A common sight especially during the winter (2), Acanthinucella spirata are predatory sea snails with a unique common name. They can be easily distinguished by a row of teeth on their blue-white aperture (2), the opening of the shell. Up to 4 cm long, they have broken brown bands that spiral around the shell with a light grey background (3). A. spirata lack a planktonic larval stage, instead freshly hatched A. spirata emerge from egg capsules as juveniles (1). This spatially restrictive reproductive method leads to low dispersal and is the main driver of their interaction with prey populations, chief among them that they cannot follow geographic variation in prey abundance (4). These predatory sea snails mainly feed on small mussels and barnacles (2).
(1) Hellberg, M. E., Deborah P. Balch, and Kaustuv Roy. "Climate-Driven Range Expansion and Morphological Evolution in a Marine Gastropod." Science 292, no. 5522 (2001): 1707-710. doi:10.1126/science.1060102.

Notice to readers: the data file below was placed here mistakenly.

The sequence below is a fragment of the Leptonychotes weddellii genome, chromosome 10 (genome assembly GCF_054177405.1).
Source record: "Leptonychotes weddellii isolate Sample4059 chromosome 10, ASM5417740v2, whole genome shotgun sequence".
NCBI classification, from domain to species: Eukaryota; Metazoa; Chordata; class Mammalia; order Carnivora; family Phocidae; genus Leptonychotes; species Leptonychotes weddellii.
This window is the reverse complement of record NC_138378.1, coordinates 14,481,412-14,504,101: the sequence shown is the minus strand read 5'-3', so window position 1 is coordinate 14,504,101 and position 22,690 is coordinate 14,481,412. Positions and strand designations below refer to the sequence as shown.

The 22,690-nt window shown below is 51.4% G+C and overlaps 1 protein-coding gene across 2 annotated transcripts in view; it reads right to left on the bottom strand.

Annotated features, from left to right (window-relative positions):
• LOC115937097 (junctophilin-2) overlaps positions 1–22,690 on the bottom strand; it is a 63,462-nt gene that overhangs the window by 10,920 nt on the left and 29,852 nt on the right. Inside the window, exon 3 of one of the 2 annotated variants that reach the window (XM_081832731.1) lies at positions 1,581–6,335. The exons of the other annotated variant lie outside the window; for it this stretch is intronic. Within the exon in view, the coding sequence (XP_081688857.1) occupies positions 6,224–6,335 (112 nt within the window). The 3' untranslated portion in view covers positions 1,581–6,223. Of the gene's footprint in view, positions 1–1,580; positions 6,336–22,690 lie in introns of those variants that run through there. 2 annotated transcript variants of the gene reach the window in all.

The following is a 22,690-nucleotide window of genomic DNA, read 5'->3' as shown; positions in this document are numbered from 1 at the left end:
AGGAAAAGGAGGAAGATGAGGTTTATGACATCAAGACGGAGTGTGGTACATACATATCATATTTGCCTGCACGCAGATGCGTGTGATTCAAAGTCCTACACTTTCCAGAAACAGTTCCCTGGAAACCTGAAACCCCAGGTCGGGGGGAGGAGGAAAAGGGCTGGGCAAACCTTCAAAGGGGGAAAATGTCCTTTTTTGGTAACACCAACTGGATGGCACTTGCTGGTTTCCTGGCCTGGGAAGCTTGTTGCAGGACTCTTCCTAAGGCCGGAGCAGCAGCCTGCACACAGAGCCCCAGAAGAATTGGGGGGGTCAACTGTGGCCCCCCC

(2) Hinton, Sam. Seashore life of southern California, New and Revised Edition. Univ Of California Press, 1987.
(3) Watanabe, James M. Molluscs. http://seanet.stanford.edu/RockyShore/Molluscs/.
(4) Wieters, Evie A., Steven D. Gaines, Sergio A. Navarrete, Carol A. Blanchette, and Bruce A. Menge. "Scales of Dispersal and the Biogeography of Marine Predator‐Prey Interactions." The American Naturalist 171, no. 3 (January 25, 2008): 405-17. doi:10.1086/527492.
- rocky intertidal